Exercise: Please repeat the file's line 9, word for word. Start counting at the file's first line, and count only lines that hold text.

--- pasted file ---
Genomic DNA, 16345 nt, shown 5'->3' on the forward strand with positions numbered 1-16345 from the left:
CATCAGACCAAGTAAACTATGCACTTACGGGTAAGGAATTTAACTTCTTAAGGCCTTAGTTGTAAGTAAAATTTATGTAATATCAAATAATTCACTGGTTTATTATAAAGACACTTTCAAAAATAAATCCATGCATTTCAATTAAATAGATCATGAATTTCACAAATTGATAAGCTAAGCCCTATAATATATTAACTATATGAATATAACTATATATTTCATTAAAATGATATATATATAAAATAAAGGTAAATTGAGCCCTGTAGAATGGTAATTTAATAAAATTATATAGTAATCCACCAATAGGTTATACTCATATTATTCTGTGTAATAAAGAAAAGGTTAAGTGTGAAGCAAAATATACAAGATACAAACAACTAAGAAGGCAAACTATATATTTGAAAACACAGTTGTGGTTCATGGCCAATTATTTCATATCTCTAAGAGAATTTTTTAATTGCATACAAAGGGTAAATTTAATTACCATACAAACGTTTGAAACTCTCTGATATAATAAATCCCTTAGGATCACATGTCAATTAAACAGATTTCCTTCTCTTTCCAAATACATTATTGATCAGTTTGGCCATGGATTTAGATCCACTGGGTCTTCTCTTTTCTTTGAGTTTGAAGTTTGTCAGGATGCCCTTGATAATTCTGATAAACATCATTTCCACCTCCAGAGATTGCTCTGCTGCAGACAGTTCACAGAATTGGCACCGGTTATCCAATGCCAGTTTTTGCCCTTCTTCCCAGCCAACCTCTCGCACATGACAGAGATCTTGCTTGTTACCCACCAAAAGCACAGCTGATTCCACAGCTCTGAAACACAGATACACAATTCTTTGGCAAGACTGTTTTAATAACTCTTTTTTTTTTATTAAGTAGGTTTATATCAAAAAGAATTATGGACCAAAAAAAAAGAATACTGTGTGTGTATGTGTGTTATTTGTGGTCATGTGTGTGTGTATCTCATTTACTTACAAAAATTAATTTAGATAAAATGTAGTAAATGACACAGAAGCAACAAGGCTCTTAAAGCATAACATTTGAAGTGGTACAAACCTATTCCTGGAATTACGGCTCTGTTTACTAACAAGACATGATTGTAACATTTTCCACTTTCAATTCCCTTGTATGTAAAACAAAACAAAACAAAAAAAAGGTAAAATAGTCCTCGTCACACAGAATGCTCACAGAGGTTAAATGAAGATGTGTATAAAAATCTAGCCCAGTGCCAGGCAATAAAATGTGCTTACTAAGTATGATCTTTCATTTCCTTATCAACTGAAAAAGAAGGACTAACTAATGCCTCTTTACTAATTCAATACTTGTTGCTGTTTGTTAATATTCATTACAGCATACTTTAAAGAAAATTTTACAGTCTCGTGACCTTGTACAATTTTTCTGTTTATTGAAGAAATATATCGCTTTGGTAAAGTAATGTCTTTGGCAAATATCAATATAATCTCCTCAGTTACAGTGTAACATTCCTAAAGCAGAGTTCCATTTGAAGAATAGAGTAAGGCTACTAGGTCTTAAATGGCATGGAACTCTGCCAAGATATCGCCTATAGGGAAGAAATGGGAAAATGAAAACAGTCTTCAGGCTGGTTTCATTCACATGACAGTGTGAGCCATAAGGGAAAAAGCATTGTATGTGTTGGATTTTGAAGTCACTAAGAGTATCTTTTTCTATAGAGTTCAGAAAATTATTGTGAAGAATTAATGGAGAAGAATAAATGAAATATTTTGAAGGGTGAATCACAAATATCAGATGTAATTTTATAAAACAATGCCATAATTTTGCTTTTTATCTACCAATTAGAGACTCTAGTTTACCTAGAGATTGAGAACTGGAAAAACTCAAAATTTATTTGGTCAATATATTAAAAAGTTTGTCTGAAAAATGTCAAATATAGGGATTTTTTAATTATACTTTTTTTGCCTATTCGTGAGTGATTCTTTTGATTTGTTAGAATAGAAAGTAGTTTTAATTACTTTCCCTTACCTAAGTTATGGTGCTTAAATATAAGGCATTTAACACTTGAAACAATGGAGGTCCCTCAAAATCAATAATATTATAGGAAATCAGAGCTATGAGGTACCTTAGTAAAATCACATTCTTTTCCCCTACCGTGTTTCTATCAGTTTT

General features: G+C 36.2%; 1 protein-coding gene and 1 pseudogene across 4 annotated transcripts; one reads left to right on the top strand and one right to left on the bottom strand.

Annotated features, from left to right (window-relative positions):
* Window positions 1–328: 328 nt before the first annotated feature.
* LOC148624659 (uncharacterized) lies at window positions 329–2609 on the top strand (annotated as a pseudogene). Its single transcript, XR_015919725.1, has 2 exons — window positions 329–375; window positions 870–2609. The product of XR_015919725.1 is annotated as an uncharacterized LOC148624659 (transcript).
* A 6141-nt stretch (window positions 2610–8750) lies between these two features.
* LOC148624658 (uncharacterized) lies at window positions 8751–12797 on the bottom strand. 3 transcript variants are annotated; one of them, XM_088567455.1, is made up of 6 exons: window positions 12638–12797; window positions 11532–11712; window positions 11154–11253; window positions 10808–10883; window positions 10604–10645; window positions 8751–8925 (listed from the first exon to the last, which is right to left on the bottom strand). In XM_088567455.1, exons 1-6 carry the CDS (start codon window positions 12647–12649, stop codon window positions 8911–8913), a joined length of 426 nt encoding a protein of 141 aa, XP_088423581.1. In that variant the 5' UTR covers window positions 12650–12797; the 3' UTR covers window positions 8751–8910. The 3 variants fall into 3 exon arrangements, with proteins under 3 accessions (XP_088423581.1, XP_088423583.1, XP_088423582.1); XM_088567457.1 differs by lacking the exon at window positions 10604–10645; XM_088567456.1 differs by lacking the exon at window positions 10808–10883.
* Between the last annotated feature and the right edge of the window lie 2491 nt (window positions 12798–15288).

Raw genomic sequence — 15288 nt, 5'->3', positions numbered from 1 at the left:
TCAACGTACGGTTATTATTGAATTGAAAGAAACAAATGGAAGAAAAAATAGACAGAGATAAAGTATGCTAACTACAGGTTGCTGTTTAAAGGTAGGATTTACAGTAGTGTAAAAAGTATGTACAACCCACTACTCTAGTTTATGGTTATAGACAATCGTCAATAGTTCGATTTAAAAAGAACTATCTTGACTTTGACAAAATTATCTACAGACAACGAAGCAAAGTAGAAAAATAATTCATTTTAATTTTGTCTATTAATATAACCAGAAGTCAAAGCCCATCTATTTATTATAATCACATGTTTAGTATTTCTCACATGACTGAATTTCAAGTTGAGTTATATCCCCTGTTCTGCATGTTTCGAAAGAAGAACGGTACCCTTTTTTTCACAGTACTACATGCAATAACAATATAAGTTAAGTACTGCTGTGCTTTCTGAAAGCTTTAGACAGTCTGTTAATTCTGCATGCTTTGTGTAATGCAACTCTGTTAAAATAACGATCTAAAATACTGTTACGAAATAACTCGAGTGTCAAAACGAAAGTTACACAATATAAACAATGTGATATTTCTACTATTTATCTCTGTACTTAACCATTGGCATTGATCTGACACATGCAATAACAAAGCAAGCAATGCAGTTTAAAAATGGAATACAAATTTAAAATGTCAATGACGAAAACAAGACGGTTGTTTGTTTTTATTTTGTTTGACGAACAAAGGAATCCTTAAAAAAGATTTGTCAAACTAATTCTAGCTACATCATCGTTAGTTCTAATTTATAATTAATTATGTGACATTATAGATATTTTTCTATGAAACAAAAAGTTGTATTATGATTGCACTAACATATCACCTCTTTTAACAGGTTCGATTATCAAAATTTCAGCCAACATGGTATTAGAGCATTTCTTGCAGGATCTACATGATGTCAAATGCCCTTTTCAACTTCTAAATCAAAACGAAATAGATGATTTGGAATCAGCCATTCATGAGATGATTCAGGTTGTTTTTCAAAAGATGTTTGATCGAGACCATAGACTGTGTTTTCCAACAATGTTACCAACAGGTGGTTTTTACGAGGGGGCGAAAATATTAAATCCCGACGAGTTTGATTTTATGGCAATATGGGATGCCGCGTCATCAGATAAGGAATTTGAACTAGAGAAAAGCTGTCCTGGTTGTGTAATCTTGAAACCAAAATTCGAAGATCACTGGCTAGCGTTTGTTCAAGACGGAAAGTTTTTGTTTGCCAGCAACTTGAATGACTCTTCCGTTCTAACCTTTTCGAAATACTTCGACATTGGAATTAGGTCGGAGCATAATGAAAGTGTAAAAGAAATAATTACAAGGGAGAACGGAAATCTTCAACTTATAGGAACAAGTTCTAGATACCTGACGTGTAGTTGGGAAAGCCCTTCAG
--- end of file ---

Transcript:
* Between the last annotated feature and the right edge of the window lie 2491 nt (window positions 12798–15288).